Causes of HIV And AIDS in Humans
Causes of HIV and AIDS in humans is through unsafe and alternate sex for injecting drug users (IDUs). Whether there is a symptom or not, an HIV-infected person can pass the virus on to others. HIV positive people more easily transmit the virus a few weeks after they get infected. Treatment of HIV will reduce the risk of spreading to others.
The spread of HIV
HIV is not as infectious as that to other people. This virus does not spread through the air like cough and flu virus. HIV lives in the blood and some body fluids. But liquids such as saliva, sweat, or urine can not transmit the virus to others. This is because the content of the virus in the liquid is not enough. The fluids that can transmit HIV into other people’s bodies are:
- Anal wall
- Breast milk
- Vaginal fluids, including menstrual blood
HIV is not infected from kissing, saliva, bites, sneezing, sharing toiletries, towels, utensils, using the same toilet or pool, bitten by animals or mosquito-like insects. The main ways that viruses can enter the bloodstream are:
- Through open wounds on the skin.
- Through the thin walls of the mouth and eyes.
- Through thin walls inside the anus or genitals.
- Through a direct injection into a blood vessel using an infected needle or injection.
Viral spread of the most important is by way of unprotected sex through vagina and anal. Unsecured oral sex is also at risk of infection, but the risk is quite small. The spread of HIV through oral sex will increase if people who perform oral sex are canker sores or there are cuts in the mouth. Or have sex with people who have just been infected with HIV and have many viruses in their bodies.
- The high risk of HIV transmission varies, depending on the type of sexual intercourse.
- Doing oral sex in a man who is HIV positive, and the man ejaculates in the mouth.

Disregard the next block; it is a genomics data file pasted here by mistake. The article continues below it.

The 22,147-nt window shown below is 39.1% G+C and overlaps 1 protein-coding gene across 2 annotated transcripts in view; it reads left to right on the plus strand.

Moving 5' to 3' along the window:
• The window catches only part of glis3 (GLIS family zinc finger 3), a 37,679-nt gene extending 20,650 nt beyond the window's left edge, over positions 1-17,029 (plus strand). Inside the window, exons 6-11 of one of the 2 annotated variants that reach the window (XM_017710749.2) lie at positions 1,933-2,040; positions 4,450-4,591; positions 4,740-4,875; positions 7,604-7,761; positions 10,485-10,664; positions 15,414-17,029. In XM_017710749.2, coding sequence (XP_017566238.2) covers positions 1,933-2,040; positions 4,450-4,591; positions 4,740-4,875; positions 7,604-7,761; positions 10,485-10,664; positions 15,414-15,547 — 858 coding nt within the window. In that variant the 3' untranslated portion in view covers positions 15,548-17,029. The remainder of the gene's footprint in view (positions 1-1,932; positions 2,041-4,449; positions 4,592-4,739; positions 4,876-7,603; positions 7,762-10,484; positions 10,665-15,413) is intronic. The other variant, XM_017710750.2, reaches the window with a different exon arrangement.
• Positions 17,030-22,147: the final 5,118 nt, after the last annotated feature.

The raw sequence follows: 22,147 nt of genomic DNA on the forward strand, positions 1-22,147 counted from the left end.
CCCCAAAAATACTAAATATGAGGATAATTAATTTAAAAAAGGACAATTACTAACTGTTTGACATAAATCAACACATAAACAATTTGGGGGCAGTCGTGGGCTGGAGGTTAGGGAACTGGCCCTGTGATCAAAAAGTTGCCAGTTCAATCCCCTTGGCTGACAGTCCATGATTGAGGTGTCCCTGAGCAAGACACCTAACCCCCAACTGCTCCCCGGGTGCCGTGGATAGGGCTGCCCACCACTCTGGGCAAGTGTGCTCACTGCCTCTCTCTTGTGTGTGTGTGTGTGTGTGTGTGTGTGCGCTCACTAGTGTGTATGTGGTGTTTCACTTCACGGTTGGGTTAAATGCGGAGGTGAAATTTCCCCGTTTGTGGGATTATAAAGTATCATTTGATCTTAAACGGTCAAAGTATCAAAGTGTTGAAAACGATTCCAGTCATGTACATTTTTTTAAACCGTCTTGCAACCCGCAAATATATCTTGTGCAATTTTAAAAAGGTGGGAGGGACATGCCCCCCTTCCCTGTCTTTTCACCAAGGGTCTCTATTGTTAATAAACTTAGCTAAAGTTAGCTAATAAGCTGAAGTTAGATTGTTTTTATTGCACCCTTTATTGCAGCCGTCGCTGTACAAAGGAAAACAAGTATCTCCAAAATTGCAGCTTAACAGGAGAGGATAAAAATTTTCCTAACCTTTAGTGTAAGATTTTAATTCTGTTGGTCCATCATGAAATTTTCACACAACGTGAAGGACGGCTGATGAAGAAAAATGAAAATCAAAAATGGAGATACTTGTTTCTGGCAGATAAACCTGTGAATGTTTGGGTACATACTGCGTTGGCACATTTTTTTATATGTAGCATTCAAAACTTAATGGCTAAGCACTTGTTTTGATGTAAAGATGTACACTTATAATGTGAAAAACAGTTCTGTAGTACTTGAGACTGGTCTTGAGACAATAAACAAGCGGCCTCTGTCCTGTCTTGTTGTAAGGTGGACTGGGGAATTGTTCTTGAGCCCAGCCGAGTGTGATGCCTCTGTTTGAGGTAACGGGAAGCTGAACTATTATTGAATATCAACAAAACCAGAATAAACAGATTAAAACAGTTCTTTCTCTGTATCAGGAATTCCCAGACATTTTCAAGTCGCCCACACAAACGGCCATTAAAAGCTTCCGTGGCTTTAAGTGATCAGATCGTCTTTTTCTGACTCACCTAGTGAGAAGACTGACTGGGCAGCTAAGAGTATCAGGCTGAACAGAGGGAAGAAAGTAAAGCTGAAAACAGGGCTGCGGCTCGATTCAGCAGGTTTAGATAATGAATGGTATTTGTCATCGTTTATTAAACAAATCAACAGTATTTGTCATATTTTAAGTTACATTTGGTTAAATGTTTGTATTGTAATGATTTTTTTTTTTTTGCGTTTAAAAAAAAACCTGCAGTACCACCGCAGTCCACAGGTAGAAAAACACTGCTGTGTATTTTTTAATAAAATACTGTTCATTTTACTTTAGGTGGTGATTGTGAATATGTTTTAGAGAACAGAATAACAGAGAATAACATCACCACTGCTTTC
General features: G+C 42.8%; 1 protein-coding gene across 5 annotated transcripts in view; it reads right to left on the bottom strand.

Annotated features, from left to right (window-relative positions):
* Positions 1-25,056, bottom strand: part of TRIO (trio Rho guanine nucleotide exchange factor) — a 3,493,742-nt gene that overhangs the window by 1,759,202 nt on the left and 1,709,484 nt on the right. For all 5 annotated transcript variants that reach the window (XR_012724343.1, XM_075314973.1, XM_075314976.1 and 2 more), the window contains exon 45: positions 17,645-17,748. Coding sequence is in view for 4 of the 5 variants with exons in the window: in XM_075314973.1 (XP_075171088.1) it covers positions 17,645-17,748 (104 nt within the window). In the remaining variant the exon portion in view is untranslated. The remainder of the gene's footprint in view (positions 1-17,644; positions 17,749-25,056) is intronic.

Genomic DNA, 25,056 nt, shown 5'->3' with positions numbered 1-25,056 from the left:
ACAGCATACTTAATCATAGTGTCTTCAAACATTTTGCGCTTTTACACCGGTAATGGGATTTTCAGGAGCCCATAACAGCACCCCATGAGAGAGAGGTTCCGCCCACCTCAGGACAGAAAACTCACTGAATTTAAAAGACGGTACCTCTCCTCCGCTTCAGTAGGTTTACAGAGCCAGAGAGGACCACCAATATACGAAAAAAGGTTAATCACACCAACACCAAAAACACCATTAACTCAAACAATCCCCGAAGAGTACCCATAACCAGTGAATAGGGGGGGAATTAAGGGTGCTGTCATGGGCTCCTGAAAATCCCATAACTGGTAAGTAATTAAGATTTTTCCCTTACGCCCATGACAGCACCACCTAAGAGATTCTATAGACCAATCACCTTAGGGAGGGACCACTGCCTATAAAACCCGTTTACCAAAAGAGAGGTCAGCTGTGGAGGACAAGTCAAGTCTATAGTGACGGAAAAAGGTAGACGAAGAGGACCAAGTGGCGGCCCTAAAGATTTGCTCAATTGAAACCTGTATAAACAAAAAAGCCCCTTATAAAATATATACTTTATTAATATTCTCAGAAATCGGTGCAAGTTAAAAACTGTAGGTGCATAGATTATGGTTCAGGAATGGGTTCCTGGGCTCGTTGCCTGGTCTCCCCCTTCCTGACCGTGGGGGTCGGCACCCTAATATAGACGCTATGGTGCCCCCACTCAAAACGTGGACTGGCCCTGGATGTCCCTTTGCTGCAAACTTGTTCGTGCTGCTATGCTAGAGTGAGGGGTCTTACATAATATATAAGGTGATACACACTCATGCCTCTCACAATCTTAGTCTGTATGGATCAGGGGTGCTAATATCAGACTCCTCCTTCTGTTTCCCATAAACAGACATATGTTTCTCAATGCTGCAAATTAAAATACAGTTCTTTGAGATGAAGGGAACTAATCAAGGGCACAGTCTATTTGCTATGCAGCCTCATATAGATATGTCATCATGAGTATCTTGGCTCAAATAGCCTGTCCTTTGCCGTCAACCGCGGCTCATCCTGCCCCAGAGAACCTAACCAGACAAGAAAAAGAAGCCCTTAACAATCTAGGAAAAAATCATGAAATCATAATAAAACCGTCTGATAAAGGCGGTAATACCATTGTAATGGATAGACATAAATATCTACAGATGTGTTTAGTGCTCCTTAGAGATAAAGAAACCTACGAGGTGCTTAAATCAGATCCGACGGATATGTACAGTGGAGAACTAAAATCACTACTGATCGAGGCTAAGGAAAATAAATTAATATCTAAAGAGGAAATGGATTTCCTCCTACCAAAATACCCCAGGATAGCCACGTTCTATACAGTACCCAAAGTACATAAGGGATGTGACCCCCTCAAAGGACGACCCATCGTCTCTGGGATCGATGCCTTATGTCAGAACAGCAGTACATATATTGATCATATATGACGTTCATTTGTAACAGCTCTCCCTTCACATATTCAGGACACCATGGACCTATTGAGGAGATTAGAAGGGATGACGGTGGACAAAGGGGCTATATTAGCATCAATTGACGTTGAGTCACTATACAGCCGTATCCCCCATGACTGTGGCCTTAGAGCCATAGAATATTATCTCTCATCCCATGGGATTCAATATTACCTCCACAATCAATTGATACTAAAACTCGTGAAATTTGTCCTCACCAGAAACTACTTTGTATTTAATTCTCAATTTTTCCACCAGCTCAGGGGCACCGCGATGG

- Transmission of HIV can occur when we do oral sex in women who are HIV positive, especially when the woman is menstruating, although the risk is small.
- Receiving oral sex from people with HIV is very low, because HIV is not transmitted through saliva.
In addition to sex, HIV can be transmitted through:
- Blood transfusion.
- From mother to baby, whether during pregnancy, childbirth, or when breastfeeding.
- Sharing needles, whether for piercing or tattooing.
- Share the injections, especially for the heated (injecting drug users).
- Share sex aids with people living with HIV.
The Effects Of HIV In The Human Body
The immune system is in charge of protecting us from attacking diseases. One important element of the immune system is the CD4 cell (one type of white blood cell). These cells protect against a variety of bacteria, viruses, and other germs.
HIV infects the immune system. The virus enters the immune system in CD4 cells. This virus utilizes CD4 cells to multiply itself thousands of times. This self-replicating virus will leave the CD4 cell and kill it at the same time. The more CD4 cells that die, the immune system gets lower. Until finally, the immune system does not work.
When this process occurs, the body will still feel healthy and no problem. This condition can last for 10 years or even more. And patients can spread the virus in this period.
People at Risk for HIV Infection
Remember that everyone is at risk of HIV infection, regardless of age limit. But there are some groups of people who are at higher risk of HIV infection. They are:
- Users of injecting narcotics.
- People who make tattoos or do piercings.
- People who have unprotected sex either sex, or heterosexual.
- People who live or travel frequently to areas with high HIV rates, such as Africa, Eastern Europe, Asia, and southern America.
- People who perform blood transfusions in areas with high HIV rates.
- People affected by other sexually transmitted infections.
- People who have sex with injecting drug users.